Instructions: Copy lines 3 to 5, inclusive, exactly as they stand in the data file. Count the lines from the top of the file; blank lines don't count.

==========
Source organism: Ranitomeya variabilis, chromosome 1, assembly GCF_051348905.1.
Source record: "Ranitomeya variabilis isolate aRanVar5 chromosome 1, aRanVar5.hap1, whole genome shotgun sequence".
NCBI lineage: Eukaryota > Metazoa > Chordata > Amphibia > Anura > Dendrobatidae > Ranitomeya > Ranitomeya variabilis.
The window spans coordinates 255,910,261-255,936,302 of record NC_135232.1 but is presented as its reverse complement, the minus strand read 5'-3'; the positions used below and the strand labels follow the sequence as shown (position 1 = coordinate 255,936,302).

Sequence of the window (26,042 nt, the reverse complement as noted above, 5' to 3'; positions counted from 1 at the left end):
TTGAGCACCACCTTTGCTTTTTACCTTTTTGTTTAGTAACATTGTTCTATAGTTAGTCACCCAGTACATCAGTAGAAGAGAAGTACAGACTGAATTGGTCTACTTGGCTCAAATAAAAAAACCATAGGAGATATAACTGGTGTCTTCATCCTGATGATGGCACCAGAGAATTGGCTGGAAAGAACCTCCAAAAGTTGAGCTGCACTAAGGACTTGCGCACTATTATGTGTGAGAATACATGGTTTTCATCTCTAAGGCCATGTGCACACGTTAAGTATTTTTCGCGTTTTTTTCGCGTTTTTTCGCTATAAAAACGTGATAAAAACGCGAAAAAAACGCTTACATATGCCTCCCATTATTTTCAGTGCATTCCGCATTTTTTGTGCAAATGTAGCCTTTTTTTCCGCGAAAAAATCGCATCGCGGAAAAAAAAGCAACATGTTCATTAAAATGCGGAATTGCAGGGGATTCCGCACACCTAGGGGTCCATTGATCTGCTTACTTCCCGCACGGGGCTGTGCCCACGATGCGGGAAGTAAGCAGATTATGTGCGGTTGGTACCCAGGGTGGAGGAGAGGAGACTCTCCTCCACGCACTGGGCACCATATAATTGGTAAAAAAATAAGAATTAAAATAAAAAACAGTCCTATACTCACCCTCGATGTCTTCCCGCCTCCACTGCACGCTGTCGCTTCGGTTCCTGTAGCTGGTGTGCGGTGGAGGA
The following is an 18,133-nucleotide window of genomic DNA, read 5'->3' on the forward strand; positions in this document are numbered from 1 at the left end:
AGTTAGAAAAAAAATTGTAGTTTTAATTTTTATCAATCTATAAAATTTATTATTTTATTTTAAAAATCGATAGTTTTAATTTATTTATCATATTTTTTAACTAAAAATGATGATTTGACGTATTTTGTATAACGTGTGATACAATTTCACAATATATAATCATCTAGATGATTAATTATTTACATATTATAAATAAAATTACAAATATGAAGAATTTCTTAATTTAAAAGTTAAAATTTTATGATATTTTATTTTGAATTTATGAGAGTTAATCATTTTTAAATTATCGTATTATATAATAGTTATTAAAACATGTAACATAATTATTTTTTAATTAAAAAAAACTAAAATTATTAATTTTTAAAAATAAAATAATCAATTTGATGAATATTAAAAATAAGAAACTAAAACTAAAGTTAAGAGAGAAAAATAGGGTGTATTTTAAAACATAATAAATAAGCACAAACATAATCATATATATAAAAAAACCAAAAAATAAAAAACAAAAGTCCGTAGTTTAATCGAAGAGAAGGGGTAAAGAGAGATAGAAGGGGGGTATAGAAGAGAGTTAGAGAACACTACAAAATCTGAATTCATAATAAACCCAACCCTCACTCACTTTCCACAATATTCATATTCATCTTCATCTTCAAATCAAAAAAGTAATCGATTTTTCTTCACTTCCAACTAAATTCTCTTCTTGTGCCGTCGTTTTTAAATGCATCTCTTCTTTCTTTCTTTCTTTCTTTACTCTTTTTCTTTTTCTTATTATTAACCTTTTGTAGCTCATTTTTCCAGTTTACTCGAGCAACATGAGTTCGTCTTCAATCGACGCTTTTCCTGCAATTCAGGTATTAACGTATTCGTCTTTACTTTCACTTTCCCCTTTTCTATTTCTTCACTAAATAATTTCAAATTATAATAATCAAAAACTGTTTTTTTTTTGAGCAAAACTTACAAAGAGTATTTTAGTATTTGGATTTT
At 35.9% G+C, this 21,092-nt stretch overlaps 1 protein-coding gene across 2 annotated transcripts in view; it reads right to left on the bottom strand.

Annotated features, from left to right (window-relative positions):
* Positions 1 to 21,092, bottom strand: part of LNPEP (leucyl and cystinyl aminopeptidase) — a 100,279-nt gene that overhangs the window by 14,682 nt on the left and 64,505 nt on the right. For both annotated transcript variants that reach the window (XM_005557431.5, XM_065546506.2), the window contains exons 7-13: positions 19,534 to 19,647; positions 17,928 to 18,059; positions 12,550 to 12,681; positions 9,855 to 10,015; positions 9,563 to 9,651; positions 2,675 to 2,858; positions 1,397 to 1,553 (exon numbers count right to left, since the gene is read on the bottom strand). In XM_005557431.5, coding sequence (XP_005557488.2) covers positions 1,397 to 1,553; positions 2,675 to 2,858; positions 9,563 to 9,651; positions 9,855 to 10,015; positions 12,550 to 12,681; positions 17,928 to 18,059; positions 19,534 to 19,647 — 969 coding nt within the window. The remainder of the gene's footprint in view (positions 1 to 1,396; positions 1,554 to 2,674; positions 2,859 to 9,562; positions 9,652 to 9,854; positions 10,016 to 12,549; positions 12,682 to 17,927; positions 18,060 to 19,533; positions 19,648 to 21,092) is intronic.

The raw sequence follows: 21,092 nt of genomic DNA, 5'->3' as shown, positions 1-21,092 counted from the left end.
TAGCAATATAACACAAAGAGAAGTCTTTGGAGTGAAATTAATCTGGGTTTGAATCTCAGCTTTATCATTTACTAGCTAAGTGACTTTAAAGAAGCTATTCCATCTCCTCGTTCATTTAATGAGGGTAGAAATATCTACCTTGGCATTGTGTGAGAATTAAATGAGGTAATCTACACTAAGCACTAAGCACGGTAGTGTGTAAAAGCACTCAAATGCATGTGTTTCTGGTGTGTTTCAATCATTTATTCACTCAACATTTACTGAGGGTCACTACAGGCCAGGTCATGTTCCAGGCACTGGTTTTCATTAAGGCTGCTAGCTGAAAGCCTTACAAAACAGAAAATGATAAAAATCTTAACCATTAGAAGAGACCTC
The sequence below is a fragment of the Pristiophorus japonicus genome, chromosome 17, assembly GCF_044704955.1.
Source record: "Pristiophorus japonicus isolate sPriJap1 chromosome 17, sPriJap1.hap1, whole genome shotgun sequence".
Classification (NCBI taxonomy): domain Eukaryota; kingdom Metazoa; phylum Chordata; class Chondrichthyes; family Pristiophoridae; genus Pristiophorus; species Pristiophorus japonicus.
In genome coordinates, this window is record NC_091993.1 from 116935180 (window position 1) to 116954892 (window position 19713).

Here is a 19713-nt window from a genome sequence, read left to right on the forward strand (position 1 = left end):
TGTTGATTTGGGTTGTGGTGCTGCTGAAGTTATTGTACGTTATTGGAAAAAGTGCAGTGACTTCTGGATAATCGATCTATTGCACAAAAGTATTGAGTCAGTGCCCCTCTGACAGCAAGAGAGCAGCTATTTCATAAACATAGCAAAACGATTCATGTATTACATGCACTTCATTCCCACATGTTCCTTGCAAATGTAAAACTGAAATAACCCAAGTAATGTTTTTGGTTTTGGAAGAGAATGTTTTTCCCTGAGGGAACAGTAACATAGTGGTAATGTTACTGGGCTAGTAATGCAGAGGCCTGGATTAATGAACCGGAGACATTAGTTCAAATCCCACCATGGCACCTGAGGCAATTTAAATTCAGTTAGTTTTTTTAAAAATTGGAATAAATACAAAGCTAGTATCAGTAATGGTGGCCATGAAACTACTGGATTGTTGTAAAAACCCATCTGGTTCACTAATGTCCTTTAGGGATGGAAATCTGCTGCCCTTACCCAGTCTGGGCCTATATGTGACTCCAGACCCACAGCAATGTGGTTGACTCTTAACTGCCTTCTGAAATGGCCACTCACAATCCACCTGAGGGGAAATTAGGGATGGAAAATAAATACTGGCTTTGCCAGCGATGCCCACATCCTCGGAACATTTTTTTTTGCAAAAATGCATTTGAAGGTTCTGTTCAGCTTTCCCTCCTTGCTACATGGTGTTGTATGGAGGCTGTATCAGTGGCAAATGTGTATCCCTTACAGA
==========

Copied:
NCBI lineage: Eukaryota > Metazoa > Chordata > Amphibia > Anura > Dendrobatidae > Ranitomeya > Ranitomeya variabilis.
The window spans coordinates 255,910,261-255,936,302 of record NC_135232.1 but is presented as its reverse complement, the minus strand read 5'-3'; the positions used below and the strand labels follow the sequence as shown (position 1 = coordinate 255,936,302).

Sequence of the window (26,042 nt, the reverse complement as noted above, 5' to 3'; positions counted from 1 at the left end):